Languages: Common, Old Norse
Secondary Skills: Boatwright, Whaler

Alignment: Chaotic Good

Strength 16
+1 Mêlée To Hit, +1 Damage Adjustment, 3:6 Test of Strength, Extraordinary Feat of Strength 24%
Dexterity 16
+0 Missile To Hit, +0 Defence Adjustment, 3:6 Test of Dexterity, Extraordinary Feat of Dexterity 16%
Constitution 10
+0 Hit Point Adjustment, +0 Poison Adjustment, Trauma Survival: 75%, 3:6 Test of Constitution, Extraordinary Feat of Constitution 04%
Intelligence 09
+0 Languages, – Magician’s Bonus Spells Cast per Day, Magician’s Chance to Learn New Spells 50%
Wisdom 14
+0 Willpower Adjustment, One Level 1 Cleric’s Bonus Spells Cast per Day, Cleric’s Chance to Learn New Spells 65%
Charisma 11
+0 Reaction/Loyalty Adjustment, Maximum Number of Henchmen 4, +0 Turning Undead Adjustment

Fighter Level 1
Attack Rate 1/1, Heroic Fighting (Attack Rate 2/1 versus 1 HD or less), Weapon Mastery (+1 Hit, +1 Damage with Spear and Axe)
Fighting Ability: 1
Armour Class: 4/3
Hit Dice: 1d10 Hit Points: 9

Saving Throw: 16
Saving Throw Modifiers: Death +2, Transformation +2

2×Hand Axe (1d6, WC 1), Short Spear (1d6/1d8, WC 3); Chainmail, Large Shield (+1/+2)

What is noticeable about the derived factors from the attributes is that Strength differentiates between the To Hit and Damage bonuses and has both Test of Strength and Extraordinary Feat of Strength factors. These equate to Open Doors and Bend Bars/Lift Gates respectively in Advanced Dungeons & Dragons, the Test of Strength being rolled on a six sided die and the Extraordinary Feat of Strength rolled as a percentile. Astonishing Swordsmen & Sorcerers of Hyperborea goes further and applies the two resolution mechanisms to Dexterity and Constitution as well as  Strength. The ‘Test of…’ is a way of handling a character who wants to take a non-standard action that relates to a physical attribute, whilst the ‘Extraordinary Feat of…’ represents a player character undertaking a superhuman action.

Perhaps the biggest change in Astonishing Swordsmen & Sorcerers of Hyperborea is the addition of Fighting Ability. Every character has this. It does two things. First, it simply measures how good the character is at physical combat when compared to a Fighter-type Class of the same Level. The Fighting Ability of a Fighter will always increase as he goes up a Level, up to the maximum of Twelfth Level, but a Cleric or a Magician will not. Thus a Thief will have Fighting Ability of 1 at First Level, of 2 at Third Level, of 3 at Level Four, and so on. Second, it simply serves as a Class’ bonus to hit at any one particular Level, this bonus or Fighting Ability being applied to the one table. All Classes possess the Fighting Ability, but some Classes also have the Casting Ability, the capacity to use sorcery (which will be examined later), and Turning Ability, the capacity to turn or control the undead. However, Fighting Ability is so beautiful in its elegance and simplicity, let alone the fact that it deals away with multiple tables for handling combat.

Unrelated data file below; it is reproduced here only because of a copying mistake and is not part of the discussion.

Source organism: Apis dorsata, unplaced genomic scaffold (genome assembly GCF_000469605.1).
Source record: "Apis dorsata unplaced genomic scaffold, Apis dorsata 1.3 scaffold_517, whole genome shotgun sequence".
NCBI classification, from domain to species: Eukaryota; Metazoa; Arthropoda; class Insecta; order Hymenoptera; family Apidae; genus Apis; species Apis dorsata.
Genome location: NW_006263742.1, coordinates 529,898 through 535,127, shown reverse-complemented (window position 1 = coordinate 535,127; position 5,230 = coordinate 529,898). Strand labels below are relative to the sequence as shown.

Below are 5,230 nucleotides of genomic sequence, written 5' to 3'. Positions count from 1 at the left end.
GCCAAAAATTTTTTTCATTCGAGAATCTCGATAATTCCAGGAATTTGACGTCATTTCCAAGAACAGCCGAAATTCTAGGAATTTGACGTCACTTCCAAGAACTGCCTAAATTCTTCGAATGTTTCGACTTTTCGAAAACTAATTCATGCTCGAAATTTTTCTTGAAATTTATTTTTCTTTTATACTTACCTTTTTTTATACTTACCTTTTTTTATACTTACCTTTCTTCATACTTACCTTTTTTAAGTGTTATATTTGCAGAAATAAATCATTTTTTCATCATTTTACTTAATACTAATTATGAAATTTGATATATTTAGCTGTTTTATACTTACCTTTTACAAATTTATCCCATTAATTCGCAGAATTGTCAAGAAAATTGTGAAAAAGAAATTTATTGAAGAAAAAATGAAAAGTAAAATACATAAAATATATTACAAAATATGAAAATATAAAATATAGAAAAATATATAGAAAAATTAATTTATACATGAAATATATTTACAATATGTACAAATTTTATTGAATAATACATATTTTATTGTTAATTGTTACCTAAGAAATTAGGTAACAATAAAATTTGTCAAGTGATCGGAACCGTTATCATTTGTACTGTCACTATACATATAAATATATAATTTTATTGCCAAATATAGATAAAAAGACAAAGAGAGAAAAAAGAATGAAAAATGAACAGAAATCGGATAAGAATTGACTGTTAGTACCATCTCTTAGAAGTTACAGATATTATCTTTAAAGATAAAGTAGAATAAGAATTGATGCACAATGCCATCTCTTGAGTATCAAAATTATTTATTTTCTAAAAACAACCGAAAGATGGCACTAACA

Armour Class works as you would expect, but minor tweaks. Notably that it provides some damage reduction, whilst larger shields provide better Armour Class adjustment against missile attacks. 

Saving Throws are also streamlined. In Advanced Dungeons & Dragons there are five categories of Saving Throw—‘Paralyzation, Poison, or Death Magic’, ‘Rod, Staff, or Wand’, ‘Petrification or Polymorph’, ‘Breath Weapon’, and ‘Spells’. In Astonishing Swordsmen & Sorcerers of Hyperborea there is just one generic Saving Throw for all Classes which improves as a player character goes up in Levels. Astonishing Swordsmen & Sorcerers of Hyperborea also breaks its Saving Throws down in five categories—Death, Transformation, Device, Avoidance, and Sorcery—but rather they become modifiers to the core Saving Throw. The type of modifier a player character has will depend upon his Class. For example, Olaf the Short, is a Fighter and therefore receives the modifiers Death +2 and Transformation +2. A character’s Attributes may also provide additional modifiers. Like the Fighting Ability and Casting Ability, this is a streamlined and elegant method of handling an old mechanism that also avoids the need for big tables.

Alignment is similarly streamlined. Astonishing Swordsmen & Sorcerers of Hyperborea reduces the seven options found in Advanced Dungeons & Dragons to just five—Lawful Good, Lawful Evil, Chaotic Good, Chaotic Evil, and Neutral. It removes the purity of both Law and Chaos and perhaps may not be as nuanced as some Gamemasters and their campaigns, might like.

The approach to skills in Astonishing Swordsmen & Sorcerers of Hyperborea is ambivalent. Just like Advanced Dungeons & Dragons, the Thief Class in Astonishing Swordsmen & Sorcerers of Hyperborea includes a list of skills useful to all aspects of theft and stealth and detecting traps and so on. This is rolled on a twelve-sided die, not percentile dice, and may be modified by a Thief’s Dexterity if high enough. So for example, a First Level Thief would have skills of Climb 8:12, Decipher Script 0:12, Discern Noise 4:12, Hide 5:12, Manipulate Traps 3:12, Move Silently 5:12, Open Locks 3:12, Pick Pockets 4:12, and Read Scrolls –. The Ranger’s Track ability works in a similar fashion.